As seen in the charts above, both the vacancy-to-unemployment ratio and matching efficiency declined during the Great Recession and have not recovered since. The matching efficiency is constructed under the assumption that the elasticity, α, was unchanged over this period. It is important to understand the contribution of each factor to the recent behavior of the job-finding rate, since the vacancy-to-unemployment ratio reflects labor market conditions, while matching efficiency is a measure of how well the labor market forms new matches.

To isolate the contribution of these two factors, we regress the job-finding rate (unemployment-to-employment transition rate) on the vacancy-unemployment ratio using data until November 2007. The chart below shows that this regression captures the pre-recession behavior of the job-finding rate very well. We then use the relationship estimated using pre-recession data to generate predicted values for the job-finding rate starting in December 2007, as indicated by the bar. The predicted job-finding rate is an estimate of what the job-finding rate would be if matching efficiency had remained at its pre-recession level, but vacancies and unemployment had evolved as they did through the recession. As seen below, the actual job-finding rate currently lies below the predicted job-finding rate.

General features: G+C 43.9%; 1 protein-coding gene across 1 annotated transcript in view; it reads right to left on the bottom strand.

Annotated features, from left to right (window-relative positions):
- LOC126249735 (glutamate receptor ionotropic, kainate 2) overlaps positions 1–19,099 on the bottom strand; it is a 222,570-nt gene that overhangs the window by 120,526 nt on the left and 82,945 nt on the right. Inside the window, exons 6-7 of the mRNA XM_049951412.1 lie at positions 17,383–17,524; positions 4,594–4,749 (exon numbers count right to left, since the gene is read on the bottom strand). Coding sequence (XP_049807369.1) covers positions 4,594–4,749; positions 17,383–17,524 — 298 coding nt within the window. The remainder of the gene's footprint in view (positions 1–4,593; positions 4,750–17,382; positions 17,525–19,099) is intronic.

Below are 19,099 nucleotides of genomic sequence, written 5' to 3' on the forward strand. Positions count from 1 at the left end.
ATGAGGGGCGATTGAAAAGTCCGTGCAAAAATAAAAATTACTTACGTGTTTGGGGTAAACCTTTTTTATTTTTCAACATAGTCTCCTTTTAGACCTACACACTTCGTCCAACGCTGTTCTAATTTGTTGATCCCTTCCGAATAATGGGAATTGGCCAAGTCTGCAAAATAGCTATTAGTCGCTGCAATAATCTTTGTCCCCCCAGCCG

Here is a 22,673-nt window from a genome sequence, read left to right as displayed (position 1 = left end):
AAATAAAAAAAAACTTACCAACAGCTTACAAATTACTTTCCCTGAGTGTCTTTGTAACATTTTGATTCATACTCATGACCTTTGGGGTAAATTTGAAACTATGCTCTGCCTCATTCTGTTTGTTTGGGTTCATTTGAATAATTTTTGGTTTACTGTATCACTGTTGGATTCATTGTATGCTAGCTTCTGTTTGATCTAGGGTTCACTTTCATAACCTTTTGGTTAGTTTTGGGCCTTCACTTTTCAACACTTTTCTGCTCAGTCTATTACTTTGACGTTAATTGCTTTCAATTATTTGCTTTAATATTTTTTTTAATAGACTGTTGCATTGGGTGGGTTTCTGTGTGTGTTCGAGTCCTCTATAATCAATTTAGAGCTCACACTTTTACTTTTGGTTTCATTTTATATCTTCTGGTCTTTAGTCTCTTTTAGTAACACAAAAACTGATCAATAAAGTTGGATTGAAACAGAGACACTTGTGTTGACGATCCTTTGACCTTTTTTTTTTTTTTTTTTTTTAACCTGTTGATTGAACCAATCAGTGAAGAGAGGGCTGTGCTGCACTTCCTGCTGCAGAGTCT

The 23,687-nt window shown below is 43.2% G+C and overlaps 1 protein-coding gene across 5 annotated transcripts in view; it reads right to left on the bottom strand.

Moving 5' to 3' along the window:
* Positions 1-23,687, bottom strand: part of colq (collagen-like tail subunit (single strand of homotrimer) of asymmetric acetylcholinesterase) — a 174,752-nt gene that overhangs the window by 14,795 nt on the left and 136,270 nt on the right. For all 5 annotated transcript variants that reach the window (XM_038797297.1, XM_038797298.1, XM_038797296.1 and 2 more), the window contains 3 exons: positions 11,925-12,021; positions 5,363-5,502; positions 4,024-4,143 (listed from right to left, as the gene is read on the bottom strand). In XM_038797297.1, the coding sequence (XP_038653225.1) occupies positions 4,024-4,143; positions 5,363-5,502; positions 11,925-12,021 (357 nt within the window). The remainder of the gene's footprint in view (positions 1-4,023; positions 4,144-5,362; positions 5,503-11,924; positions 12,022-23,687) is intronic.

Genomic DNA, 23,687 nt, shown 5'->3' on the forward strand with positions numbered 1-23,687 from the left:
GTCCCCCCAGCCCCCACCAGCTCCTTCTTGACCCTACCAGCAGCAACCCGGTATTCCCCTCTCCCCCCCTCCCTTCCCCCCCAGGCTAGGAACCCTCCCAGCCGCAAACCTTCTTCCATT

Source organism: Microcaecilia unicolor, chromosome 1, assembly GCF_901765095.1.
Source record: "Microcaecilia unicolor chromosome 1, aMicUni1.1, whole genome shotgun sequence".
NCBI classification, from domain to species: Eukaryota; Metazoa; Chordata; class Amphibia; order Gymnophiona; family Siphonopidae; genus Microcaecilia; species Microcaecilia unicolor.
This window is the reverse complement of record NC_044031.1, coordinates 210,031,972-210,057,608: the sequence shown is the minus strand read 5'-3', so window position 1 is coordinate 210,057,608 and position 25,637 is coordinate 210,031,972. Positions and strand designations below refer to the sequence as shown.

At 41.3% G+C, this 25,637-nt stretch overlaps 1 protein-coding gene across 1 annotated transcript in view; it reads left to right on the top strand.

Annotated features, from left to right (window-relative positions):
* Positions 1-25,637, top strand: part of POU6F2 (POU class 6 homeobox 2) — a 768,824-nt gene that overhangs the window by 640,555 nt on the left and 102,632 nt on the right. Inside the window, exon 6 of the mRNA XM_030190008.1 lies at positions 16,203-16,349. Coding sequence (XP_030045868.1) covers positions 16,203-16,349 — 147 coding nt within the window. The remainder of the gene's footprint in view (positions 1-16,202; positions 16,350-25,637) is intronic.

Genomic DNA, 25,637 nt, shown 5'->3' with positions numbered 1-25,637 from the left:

Ch4_Unemployment-rate

However, one can also see that even the predicted job-finding rate still sits at 23.4 percent, significantly below its 2007 average of 27.8 percent. This implies that even if matching efficiency had returned to its pre-recession level and the economy had moved to the predicted line, the job-finding rate would still be significantly below its pre-recession levels. Our calculations suggest that while the efficiency of the U.S. labor market has not yet recovered, the most important factor is still the low vacancy-to-unemployment ratio.

Finally, one can ask whether the observed decline in matching efficiency has been more or less pronounced in different sectors of the economy. The charts below examine this question for several representative industries, both in levels and using December 2007 normalized levels as the starting point. The plots show that matching efficiency has experienced declines across the board, with the possible exception of construction, where matching efficiency has returned to something close to December 2007 levels.

Ch5_matching-efficiency